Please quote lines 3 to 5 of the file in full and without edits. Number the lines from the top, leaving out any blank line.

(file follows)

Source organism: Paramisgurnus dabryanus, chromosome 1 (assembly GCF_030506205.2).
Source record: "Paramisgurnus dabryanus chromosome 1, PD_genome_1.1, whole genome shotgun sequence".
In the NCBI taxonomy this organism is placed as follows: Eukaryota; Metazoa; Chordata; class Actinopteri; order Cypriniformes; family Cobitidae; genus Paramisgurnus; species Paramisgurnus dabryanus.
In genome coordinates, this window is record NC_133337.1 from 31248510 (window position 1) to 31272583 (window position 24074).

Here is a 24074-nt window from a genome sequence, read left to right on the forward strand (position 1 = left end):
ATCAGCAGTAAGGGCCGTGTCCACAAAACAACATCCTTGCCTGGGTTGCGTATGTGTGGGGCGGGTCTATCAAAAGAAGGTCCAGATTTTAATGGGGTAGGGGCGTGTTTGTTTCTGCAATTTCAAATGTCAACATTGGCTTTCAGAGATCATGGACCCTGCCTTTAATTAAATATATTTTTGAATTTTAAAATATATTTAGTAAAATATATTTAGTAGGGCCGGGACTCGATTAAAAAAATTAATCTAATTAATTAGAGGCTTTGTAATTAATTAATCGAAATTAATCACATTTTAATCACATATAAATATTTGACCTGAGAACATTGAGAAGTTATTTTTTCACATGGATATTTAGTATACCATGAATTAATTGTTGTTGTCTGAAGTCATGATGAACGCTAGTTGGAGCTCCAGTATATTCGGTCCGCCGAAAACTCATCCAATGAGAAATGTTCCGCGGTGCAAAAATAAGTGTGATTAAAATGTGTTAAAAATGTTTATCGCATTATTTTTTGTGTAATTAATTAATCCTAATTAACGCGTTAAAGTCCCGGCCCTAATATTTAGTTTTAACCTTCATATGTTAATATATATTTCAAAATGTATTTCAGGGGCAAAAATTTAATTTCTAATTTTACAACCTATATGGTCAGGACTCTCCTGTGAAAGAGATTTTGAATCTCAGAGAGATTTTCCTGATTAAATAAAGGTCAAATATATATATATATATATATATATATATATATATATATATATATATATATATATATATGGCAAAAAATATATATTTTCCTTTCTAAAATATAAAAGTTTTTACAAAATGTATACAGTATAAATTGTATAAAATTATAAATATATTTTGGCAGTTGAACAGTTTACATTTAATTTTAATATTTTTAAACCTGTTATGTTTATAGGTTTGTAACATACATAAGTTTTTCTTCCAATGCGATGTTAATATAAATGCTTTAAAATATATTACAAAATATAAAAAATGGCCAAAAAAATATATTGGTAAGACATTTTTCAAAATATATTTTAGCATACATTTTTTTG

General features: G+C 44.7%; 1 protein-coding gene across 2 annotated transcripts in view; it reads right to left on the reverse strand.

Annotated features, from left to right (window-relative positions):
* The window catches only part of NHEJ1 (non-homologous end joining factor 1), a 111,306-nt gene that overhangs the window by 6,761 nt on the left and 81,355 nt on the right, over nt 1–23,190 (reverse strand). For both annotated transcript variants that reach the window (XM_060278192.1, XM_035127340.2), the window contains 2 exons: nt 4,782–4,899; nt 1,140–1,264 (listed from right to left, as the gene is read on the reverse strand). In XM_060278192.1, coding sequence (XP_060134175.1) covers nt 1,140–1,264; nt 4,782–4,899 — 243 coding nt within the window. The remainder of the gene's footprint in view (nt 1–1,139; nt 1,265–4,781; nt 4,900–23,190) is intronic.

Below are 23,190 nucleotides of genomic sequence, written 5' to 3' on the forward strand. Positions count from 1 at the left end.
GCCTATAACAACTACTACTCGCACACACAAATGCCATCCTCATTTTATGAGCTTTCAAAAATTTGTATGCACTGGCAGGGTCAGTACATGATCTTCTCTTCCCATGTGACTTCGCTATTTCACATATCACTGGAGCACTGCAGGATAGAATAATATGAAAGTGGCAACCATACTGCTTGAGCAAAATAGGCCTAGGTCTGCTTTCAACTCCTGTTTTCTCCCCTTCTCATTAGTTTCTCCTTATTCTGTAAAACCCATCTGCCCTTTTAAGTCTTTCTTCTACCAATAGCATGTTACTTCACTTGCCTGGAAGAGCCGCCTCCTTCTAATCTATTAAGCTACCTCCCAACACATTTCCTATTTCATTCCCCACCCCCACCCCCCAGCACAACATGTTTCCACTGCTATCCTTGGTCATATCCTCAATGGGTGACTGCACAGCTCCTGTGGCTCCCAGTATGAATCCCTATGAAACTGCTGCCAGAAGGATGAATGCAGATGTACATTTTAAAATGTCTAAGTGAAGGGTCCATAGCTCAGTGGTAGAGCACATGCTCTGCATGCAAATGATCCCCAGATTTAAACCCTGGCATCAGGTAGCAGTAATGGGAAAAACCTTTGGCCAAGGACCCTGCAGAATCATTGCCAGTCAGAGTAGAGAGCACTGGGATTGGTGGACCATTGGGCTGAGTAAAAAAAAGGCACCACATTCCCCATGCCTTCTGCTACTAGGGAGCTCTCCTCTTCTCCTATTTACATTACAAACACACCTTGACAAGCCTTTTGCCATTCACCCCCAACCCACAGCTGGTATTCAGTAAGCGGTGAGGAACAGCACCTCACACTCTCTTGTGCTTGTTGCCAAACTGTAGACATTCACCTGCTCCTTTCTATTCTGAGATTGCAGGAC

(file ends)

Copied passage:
In the NCBI taxonomy this organism is placed as follows: Eukaryota; Metazoa; Chordata; class Actinopteri; order Cypriniformes; family Cobitidae; genus Paramisgurnus; species Paramisgurnus dabryanus.
In genome coordinates, this window is record NC_133337.1 from 31248510 (window position 1) to 31272583 (window position 24074).

Here is a 24074-nt window from a genome sequence, read left to right on the forward strand (position 1 = left end):